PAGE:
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Margaret Kelly Michaels Trial and Appeal: 1987 & 1993

A Legal Rescue

A number of journalists chronicled the Michaels trial and the controversy that surrounded sexual abuse cases such as hers. One of these reporters was Dorothy Rabinowitz. She wrote a lengthy article for Harper's magazine detailing some of the more questionable tactics used by the prosecution against Michaels. The article caught the attention of Morton Stavis, a founder of the Center for Constitutional Rights. Working pro bono, Stavis and a team of law students prepared an appeal for Michaels.

Stavis died in December 1992 before completing the appeal motion. Well-Known defense lawyer William Kunstler then took over the case. The appellate brief raised nine points. These included arguments that Michaels was denied due process, since defense experts could not question the children; that Eileen Treacy's testimony was not scientifically sound; and that the questioning of the children was suggestive and coercive.

On March 26, 1993, the Appellate Division of the Superior Court of New Jersey overturned Michaels's conviction. The three-judge panel ruled that Treacy's testimony about Child Sexual Abuse Syndrome was improperly used by the prosecution. The judges also criticized Judge Harth for his actions during the children's testimony, during which he had sat some of them on his lap, whispered in their ears, and played ball with them. The appellate judges said, "The required atmosphere of the bench's impartiality was lost in this trial."

Michaels was released on bail on March 30, but her case was not over. Essex County Prosecutor Clifford Minor asked the New Jersey Supreme Court to consider an appeal of the appellate decision. In a brief filed with the Supreme Court, 45 social scientists backed the defense assertion that the children's testimony against Michaels was unreliable.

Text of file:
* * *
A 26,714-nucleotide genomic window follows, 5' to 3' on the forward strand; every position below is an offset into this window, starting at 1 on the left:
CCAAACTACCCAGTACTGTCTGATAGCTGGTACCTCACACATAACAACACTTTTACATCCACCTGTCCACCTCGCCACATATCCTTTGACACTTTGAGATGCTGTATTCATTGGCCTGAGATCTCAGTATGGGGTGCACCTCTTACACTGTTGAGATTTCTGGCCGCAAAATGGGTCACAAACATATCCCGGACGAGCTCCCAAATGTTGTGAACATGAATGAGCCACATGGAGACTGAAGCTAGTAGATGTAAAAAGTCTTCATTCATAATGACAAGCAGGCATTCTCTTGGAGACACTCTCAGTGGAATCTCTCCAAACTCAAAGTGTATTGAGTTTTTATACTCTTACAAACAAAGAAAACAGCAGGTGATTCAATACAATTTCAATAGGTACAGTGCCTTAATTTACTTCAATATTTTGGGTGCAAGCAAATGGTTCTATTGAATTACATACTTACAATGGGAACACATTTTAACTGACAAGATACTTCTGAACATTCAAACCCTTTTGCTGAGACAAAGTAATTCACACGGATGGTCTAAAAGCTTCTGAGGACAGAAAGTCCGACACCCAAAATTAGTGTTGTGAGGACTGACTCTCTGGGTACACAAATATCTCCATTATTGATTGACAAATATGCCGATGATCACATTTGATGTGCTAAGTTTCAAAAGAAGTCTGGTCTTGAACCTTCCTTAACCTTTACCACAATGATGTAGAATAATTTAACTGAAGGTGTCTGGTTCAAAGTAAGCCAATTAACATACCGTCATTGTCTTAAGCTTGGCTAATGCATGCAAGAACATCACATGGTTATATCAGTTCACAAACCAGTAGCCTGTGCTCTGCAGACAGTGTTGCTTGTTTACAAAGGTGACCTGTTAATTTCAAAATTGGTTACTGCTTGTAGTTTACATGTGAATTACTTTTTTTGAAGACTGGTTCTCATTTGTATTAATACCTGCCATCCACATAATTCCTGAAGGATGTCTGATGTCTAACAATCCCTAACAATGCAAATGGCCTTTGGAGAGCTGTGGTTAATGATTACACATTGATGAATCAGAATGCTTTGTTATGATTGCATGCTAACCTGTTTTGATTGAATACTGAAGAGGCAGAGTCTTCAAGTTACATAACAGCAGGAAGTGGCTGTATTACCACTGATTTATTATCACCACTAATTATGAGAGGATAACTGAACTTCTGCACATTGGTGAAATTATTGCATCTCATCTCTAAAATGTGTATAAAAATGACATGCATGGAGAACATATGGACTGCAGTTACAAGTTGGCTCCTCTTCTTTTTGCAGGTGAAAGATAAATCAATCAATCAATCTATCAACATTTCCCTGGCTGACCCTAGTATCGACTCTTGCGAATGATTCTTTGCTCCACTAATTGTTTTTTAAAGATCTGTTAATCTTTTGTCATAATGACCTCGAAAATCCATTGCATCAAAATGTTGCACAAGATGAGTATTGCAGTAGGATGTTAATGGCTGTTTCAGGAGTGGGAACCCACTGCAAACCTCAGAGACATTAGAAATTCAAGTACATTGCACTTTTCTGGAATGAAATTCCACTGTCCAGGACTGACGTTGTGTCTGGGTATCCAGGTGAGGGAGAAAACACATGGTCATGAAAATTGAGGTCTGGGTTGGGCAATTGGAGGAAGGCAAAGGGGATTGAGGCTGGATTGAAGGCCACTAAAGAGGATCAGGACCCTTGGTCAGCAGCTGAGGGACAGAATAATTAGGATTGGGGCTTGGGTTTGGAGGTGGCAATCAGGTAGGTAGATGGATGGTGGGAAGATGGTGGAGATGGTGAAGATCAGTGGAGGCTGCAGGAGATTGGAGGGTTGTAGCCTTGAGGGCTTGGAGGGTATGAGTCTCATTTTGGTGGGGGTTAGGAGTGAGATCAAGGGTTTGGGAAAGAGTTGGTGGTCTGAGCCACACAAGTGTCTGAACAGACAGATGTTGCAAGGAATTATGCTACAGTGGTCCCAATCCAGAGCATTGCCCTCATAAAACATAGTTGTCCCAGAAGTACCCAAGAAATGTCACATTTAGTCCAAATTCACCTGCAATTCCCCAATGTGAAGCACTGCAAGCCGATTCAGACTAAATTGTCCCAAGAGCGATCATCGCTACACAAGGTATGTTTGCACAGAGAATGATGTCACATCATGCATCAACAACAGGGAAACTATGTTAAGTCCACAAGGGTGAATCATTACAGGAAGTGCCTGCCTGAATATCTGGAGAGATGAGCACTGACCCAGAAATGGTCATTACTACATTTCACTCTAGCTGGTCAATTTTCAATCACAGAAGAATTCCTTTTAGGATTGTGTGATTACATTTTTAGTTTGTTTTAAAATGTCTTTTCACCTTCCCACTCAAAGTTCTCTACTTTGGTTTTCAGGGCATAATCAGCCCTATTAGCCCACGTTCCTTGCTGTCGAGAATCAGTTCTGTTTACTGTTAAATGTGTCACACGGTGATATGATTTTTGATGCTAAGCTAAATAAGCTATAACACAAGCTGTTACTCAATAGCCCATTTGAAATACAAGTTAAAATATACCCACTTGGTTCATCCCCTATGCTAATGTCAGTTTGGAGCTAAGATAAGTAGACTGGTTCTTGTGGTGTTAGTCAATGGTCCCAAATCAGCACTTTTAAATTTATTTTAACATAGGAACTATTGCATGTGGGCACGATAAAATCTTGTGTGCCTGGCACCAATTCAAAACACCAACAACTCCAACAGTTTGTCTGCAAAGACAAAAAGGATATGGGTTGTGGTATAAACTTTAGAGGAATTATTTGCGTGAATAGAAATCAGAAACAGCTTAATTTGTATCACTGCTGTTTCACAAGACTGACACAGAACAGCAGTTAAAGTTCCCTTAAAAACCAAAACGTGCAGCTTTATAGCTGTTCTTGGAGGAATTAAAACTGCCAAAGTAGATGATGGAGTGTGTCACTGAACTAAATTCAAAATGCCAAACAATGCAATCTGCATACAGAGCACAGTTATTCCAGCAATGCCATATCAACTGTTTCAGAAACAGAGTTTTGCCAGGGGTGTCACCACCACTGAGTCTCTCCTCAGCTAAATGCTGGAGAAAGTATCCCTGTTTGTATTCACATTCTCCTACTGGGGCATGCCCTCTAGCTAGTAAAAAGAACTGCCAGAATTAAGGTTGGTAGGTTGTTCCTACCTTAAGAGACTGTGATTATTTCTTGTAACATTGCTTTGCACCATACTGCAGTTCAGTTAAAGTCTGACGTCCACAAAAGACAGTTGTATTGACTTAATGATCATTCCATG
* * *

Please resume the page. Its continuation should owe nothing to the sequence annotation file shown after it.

On June 24, 1994, the New Jersey Supreme Court unanimously affirmed the appellate decision, agreeing that the "interrogations that occurred in this case were improper and there is a substantial likelihood that the evidence derived from them is unreliable." The court also said that prosecutors would have to show "clear and convincing evidence" that the questioning methods had produced reliable testimony before asking for a possible retrial. In December 1994, prosecutor Minor decided against a retrial.

Margaret Kelly Michaels has joined a number of other defendants in child sexual abuse cases who have been acquitted or had convictions overturned—but only after suffering years of public personal agony.

Michael Burgan

Suggestions for Further Reading

Fasion, Seth. "Child-Abuse Conviction of Woman is Overturned." New York Times (March 27, 1993): 26.

Gray, Jerry. "Trenton Court Assails '88 Trial of Day-Care Aide." New, York Times (June 24, 1994): B5.

Nathan, Debbie and Michael Snedeker. Satan's Silence: Ritual Abuse and the Making of a Modern American Wlitch Hunt. New York: Basic Books, 1995.

Rabinowitz, Dorothy. "From the Mouth of Babes to a Jail Cell." Harper's (May 1990): 52-63.

Sanderson, Bill. "Day-Care Abuse Case Dropped." The Record (December 3, 1994): Al.

Additional topics

Law Library - American Law and Legal InformationNotable Trials and Court Cases - 1981 to 1988Margaret Kelly Michaels Trial and Appeal: 1987 1993 - From Questions To Indictments, Michaels On Trial, A Legal Rescue, Suggestions For Further Reading